Not only do I feel more secure than in the pre-Visor days, but my drycleaner spends significantly less time removing shred of paper from my shirts and suits.

Quicksheet by Cutting Edge Software, Inc., was the second addition to my Visor.  I don’t recall how much I paid for it, but it has paid for itself many times over. Whether others will find it as useful depends on their jobs. In a typical week, I may find myself in a dozen or more detailed discussions concerning enrollment trends, revenues, budget projections, and utilization of our facilities. In my pre-Visor days, I used to carry printouts of Excel spreadsheets in addition to memorizing selected key metrics. Try as I did, I seldom had either the right spreadsheet at hand or the right statistic in mind. As a result, about a third of the discussions would end inconclusively with all of the participants returning to their desks to dig out additional information followed by rounds of phone calls, emails, and heaven forbid, faxes.

Now, all of the key data is readily available to me at virtually every meeting. In addition, I can quickly compare expected and actual performance and run various scenarios in ways that would be impossible no matter how many printouts I carried.

Finally, I do a great deal of my writing—including the first draft of this review—on my Visor. Ideas seem to have lives of their own, popping up on their own schedule and rapidly moving on if not recorded immediately. Like many creative writers, I formed the habit of carrying note cards to capture ideas when they showed themselves.

Today, the note cards, along with cocktail napkins and other scraps of paper, have been replaced by my Visor’s memo function. With a bit of practice, I found the required Palm script easily mastered and I record ideas almost as rapidly as I could write longhand. In fact, I’ve gotten so facile that I even take notes on staff meetings with my Visor. All of the minutes, memos, and other bits of scratching are copied to my PCs every time I sync.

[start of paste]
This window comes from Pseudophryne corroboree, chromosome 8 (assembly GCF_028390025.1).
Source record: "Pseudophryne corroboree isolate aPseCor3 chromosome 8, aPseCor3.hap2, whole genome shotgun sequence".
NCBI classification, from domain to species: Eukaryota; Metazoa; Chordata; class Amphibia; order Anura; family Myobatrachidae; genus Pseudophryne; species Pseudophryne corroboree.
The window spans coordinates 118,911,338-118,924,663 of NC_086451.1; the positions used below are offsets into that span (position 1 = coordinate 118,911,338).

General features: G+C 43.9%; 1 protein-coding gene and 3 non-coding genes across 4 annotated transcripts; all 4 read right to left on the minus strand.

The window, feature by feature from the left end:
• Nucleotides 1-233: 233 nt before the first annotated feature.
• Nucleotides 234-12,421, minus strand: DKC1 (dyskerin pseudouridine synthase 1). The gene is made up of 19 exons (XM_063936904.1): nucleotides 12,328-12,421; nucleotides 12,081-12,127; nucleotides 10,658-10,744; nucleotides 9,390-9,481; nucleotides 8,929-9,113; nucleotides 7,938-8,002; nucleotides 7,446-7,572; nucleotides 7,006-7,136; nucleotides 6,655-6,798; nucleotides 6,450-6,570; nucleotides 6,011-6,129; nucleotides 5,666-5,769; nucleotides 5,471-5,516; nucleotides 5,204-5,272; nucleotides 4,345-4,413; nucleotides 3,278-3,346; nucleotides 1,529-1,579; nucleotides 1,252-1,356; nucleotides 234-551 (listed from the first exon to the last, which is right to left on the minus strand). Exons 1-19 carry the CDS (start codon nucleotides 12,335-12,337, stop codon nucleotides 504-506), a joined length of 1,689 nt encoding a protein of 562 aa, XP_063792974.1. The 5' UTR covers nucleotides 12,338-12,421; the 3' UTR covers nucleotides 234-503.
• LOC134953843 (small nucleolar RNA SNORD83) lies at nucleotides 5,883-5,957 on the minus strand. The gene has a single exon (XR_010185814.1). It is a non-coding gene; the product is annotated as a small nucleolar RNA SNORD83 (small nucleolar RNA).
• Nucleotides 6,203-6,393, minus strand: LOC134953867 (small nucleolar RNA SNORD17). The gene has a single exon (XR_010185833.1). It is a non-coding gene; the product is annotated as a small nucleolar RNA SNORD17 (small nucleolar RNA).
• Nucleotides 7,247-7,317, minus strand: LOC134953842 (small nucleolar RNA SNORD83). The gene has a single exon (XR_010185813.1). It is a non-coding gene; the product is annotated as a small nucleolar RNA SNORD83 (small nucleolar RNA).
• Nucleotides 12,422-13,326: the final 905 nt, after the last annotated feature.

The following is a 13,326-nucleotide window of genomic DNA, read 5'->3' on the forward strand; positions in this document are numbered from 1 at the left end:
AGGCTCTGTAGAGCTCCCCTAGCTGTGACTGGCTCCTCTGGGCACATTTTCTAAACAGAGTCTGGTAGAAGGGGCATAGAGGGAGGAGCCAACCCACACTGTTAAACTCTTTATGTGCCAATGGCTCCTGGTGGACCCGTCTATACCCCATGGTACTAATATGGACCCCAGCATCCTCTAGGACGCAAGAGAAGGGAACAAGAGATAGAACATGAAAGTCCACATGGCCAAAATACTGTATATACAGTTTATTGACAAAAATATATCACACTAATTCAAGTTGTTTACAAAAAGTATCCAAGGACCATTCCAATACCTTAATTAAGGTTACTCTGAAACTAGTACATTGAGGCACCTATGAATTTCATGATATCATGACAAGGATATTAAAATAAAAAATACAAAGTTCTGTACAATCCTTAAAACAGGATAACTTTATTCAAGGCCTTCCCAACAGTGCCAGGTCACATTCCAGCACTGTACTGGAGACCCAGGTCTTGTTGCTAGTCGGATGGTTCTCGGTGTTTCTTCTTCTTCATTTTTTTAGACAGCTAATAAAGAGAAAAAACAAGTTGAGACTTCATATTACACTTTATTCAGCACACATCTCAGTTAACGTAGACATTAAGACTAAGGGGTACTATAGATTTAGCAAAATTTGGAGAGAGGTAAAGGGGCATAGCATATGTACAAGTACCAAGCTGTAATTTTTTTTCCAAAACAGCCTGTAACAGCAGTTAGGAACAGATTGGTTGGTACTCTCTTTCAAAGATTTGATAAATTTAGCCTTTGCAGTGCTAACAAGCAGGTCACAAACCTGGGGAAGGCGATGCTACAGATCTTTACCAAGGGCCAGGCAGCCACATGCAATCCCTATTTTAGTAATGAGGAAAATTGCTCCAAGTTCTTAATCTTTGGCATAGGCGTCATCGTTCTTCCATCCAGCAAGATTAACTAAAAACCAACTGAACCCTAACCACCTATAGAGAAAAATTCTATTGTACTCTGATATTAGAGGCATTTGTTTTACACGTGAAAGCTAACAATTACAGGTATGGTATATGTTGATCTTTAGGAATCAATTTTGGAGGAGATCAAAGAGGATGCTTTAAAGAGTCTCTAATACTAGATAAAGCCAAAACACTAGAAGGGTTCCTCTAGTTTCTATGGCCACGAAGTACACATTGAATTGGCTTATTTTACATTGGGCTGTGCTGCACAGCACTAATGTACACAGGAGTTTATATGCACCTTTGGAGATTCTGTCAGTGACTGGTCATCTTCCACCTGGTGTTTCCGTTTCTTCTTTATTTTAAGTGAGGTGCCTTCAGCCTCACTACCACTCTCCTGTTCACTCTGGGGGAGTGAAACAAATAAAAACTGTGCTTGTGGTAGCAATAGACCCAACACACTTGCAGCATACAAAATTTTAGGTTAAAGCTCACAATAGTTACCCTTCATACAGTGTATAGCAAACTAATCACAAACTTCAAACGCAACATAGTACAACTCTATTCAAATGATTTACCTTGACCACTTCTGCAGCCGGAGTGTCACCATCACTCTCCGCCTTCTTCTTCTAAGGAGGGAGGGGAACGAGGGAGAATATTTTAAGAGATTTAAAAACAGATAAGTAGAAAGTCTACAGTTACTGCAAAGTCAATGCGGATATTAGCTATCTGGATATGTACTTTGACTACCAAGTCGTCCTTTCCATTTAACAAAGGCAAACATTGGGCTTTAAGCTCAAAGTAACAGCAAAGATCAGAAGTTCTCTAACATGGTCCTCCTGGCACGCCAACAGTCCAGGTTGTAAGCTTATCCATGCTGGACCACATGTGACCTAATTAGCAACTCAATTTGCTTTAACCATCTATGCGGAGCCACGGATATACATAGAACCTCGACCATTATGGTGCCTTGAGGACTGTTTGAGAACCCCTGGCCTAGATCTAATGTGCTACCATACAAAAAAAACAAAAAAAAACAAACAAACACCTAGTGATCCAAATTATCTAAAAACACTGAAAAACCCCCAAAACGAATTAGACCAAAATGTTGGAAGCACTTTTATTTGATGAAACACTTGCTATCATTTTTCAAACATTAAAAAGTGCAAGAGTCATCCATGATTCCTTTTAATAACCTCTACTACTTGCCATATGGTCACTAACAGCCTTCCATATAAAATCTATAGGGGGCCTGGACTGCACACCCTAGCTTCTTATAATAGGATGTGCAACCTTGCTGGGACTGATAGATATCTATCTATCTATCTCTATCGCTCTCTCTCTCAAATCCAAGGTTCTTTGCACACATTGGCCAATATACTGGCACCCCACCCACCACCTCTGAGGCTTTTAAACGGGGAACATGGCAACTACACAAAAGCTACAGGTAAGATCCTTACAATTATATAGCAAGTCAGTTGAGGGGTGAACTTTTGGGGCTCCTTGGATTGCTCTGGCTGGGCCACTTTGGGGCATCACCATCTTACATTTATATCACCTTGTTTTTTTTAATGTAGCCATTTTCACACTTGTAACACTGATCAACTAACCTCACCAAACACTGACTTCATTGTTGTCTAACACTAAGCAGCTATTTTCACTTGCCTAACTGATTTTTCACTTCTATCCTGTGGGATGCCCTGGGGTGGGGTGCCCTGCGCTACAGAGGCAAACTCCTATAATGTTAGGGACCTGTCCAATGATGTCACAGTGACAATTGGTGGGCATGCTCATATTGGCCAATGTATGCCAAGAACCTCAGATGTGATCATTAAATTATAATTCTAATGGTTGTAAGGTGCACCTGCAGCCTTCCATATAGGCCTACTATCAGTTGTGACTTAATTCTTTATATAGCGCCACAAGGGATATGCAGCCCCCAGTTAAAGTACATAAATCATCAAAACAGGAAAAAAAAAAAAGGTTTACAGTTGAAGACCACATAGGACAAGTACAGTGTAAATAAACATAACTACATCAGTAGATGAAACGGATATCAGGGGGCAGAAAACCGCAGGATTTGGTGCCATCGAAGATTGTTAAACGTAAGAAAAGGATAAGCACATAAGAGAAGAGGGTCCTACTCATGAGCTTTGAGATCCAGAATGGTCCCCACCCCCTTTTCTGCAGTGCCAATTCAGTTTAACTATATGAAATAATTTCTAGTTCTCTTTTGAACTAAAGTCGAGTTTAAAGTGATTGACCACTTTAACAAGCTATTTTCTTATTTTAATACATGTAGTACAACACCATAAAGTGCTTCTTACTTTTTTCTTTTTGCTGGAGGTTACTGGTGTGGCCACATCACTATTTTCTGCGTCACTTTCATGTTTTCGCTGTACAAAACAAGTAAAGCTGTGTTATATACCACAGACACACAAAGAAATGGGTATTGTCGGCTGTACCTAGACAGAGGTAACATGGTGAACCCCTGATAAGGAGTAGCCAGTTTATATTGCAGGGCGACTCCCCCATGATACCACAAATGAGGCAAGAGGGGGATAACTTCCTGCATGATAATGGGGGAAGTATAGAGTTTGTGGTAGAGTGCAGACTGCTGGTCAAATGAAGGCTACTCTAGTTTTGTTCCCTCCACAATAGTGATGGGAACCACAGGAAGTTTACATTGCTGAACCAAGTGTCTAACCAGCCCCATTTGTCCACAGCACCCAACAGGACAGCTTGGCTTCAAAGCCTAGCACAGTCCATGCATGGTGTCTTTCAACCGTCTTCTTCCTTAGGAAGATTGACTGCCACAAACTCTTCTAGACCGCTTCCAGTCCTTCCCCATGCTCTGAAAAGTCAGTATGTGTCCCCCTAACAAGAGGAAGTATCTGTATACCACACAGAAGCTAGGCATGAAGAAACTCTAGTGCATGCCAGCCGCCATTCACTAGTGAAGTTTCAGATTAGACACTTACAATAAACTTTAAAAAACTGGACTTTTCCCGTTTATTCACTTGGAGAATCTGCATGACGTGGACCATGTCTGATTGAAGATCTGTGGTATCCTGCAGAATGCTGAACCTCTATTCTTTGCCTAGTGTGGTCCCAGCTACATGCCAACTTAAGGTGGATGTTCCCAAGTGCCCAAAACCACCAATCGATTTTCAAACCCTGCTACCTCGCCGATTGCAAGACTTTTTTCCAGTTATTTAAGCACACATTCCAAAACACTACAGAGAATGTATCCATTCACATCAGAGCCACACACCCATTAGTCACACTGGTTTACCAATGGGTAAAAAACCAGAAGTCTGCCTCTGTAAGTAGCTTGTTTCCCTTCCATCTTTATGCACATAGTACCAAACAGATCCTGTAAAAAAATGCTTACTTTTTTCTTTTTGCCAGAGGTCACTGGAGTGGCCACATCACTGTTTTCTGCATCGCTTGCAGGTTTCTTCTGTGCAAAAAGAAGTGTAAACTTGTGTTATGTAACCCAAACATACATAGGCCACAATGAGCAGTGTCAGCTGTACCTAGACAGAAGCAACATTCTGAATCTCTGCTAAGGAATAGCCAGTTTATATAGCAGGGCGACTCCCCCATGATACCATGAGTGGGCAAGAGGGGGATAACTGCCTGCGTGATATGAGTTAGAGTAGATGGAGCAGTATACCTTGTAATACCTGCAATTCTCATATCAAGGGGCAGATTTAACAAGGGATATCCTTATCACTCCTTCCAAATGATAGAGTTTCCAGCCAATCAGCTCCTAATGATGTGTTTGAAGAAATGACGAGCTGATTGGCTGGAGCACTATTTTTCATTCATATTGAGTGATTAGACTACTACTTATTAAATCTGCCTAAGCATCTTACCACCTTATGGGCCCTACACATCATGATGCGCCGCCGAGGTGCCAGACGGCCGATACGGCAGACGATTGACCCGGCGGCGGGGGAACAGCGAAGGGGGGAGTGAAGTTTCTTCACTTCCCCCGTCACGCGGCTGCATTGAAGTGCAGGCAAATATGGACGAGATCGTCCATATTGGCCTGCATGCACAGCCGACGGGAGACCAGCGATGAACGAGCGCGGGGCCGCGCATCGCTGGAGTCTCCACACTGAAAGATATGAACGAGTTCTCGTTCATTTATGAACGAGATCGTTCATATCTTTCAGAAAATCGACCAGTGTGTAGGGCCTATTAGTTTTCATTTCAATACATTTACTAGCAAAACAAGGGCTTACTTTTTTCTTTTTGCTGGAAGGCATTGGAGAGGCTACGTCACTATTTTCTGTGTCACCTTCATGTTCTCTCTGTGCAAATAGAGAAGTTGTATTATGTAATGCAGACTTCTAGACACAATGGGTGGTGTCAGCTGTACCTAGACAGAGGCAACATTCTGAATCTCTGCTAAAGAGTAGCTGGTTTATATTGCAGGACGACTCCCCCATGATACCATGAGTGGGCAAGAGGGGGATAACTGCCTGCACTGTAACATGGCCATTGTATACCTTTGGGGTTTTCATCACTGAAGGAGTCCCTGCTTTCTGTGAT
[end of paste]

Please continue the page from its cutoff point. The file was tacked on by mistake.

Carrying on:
Text from the Visor memos is readily moved to Word for final edits, printing, and distribution.

While I’ve probably become inordinately fond of my Visor, there are a couple applications I’ve chosen not to use. Neither the to-do list nor expense record match my work style, but others may find them more valuable. Significantly, I’ve also chosen not to purchase the mobile phone module. While the idea of being able to automatically dial anyone on my contact list is attractive, I think the Visor remains too fragile. Having dropped it twice, I can attest to the value of Handspring’s replacement policy and the quality of their customer service. However, I simply can’t be without my phone for even 24 hours.

So, where does that leave me? A dedicated Visor user! Although I began with no clear idea how I would use a PDA, it is now fully integrated into my personal and professional life. I can’t imagine working without one and it that respect, it may have a lot in common with other innovative technologies. Just as the current generation is figuring out how to use PDAs, my generation figured out how to use the personal computer, Internet, and mobile phone. From crude ideas and unformed desires, each of these technologies have developed into applications that have transformed our lives. Faster and more functional PDAs are already available and I will be upgrading to a Visor Platinum as soon as I accumulate a few more pennies.

For a more formal discussion, see www.oceansonline.com/thermocline.htm

For news about the latest as well as available accessories, visit www.handspring.com